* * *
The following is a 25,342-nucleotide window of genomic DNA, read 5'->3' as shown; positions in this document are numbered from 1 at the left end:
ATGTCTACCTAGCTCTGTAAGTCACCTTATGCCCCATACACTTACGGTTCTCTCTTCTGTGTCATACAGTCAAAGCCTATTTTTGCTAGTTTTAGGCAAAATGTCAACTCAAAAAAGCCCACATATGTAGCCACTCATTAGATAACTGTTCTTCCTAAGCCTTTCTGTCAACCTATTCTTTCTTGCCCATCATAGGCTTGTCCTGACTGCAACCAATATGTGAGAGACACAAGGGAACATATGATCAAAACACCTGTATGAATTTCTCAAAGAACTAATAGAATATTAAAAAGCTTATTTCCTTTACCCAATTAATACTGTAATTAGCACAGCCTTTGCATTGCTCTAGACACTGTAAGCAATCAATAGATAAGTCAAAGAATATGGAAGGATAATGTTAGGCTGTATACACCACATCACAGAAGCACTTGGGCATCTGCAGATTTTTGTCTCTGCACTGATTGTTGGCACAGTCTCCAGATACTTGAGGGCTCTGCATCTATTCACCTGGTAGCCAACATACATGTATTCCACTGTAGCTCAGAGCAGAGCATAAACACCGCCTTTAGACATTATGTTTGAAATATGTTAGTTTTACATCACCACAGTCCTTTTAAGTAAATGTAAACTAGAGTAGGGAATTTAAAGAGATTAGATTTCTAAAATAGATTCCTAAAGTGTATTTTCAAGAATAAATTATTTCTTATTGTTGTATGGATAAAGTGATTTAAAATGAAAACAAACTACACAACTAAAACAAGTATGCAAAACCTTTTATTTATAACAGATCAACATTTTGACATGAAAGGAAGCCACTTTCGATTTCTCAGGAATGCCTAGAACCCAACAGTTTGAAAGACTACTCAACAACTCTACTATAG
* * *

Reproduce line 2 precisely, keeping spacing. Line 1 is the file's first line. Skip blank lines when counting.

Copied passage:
ATGTCTACCTAGCTCTGTAAGTCACCTTATGCCCCATACACTTACGGTTCTCTCTTCTGTGTCATACAGTCAAAGCCTATTTTTGCTAGTTTTAGGCAAAATGTCAACTCAAAAAAGCCCACATATGTAGCCACTCATTAGATAACTGTTCTTCCTAAGCCTTTCTGTCAACCTATTCTTTCTTGCCCATCATAGGCTTGTCCTGACTGCAACCAATATGTGAGAGACACAAGGGAACATATGATCAAAACACCTGTATGAATTTCTCAAAGAACTAATAGAATATTAAAAAGCTTATTTCCTTTACCCAATTAATACTGTAATTAGCACAGCCTTTGCATTGCTCTAGACACTGTAAGCAATCAATAGATAAGTCAAAGAATATGGAAGGATAATGTTAGGCTGTATACACCACATCACAGAAGCACTTGGGCATCTGCAGATTTTTGTCTCTGCACTGATTGTTGGCACAGTCTCCAGATACTTGAGGGCTCTGCATCTATTCACCTGGTAGCCAACATACATGTATTCCACTGTAGCTCAGAGCAGAGCATAAACACCGCCTTTAGACATTATGTTTGAAATATGTTAGTTTTACATCACCACAGTCCTTTTAAGTAAATGTAAACTAGAGTAGGGAATTTAAAGAGATTAGATTTCTAAAATAGATTCCTAAAGTGTATTTTCAAGAATAAATTATTTCTTATTGTTGTATGGATAAAGTGATTTAAAATGAAAACAAACTACACAACTAAAACAAGTATGCAAAACCTTTTATTTATAACAGATCAACATTTTGACATGAAAGGAAGCCACTTTCGATTTCTCAGGAATGCCTAGAACCCAACAGTTTGAAAGACTACTCAACAACTCTACTATAG